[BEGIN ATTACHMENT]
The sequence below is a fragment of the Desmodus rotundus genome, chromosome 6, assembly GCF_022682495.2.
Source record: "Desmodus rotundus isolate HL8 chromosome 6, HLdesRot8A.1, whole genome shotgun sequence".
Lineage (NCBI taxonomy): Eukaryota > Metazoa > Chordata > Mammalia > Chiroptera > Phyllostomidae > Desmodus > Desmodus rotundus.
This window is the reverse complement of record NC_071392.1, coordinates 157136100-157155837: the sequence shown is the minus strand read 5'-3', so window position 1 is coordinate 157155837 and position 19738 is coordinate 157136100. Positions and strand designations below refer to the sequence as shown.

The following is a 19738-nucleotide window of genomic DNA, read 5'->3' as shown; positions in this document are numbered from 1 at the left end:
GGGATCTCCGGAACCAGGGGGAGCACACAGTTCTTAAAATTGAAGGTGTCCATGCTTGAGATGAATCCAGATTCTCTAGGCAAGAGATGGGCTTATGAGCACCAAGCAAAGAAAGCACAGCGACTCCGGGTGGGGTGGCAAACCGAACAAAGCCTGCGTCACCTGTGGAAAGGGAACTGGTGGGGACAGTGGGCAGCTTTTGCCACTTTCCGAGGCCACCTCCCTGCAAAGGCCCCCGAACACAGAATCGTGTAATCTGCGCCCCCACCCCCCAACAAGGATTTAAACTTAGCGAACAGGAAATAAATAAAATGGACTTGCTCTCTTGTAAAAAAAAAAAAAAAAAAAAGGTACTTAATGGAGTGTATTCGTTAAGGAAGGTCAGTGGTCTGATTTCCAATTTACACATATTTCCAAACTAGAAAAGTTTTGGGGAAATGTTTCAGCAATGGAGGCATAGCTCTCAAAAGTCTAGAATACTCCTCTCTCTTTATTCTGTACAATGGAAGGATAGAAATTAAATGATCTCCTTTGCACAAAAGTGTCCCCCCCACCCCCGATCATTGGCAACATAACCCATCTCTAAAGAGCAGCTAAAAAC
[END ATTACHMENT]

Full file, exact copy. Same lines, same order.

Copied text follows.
The sequence below is a fragment of the Desmodus rotundus genome, chromosome 6, assembly GCF_022682495.2.
Source record: "Desmodus rotundus isolate HL8 chromosome 6, HLdesRot8A.1, whole genome shotgun sequence".
Lineage (NCBI taxonomy): Eukaryota > Metazoa > Chordata > Mammalia > Chiroptera > Phyllostomidae > Desmodus > Desmodus rotundus.
This window is the reverse complement of record NC_071392.1, coordinates 157136100-157155837: the sequence shown is the minus strand read 5'-3', so window position 1 is coordinate 157155837 and position 19738 is coordinate 157136100. Positions and strand designations below refer to the sequence as shown.

The following is a 19738-nucleotide window of genomic DNA, read 5'->3' as shown; positions in this document are numbered from 1 at the left end:
GGGATCTCCGGAACCAGGGGGAGCACACAGTTCTTAAAATTGAAGGTGTCCATGCTTGAGATGAATCCAGATTCTCTAGGCAAGAGATGGGCTTATGAGCACCAAGCAAAGAAAGCACAGCGACTCCGGGTGGGGTGGCAAACCGAACAAAGCCTGCGTCACCTGTGGAAAGGGAACTGGTGGGGACAGTGGGCAGCTTTTGCCACTTTCCGAGGCCACCTCCCTGCAAAGGCCCCCGAACACAGAATCGTGTAATCTGCGCCCCCACCCCCCAACAAGGATTTAAACTTAGCGAACAGGAAATAAATAAAATGGACTTGCTCTCTTGTAAAAAAAAAAAAAAAAAAAAGGTACTTAATGGAGTGTATTCGTTAAGGAAGGTCAGTGGTCTGATTTCCAATTTACACATATTTCCAAACTAGAAAAGTTTTGGGGAAATGTTTCAGCAATGGAGGCATAGCTCTCAAAAGTCTAGAATACTCCTCTCTCTTTATTCTGTACAATGGAAGGATAGAAATTAAATGATCTCCTTTGCACAAAAGTGTCCCCCCCACCCCCGATCATTGGCAACATAACCCATCTCTAAAGAGCAGCTAAAAAC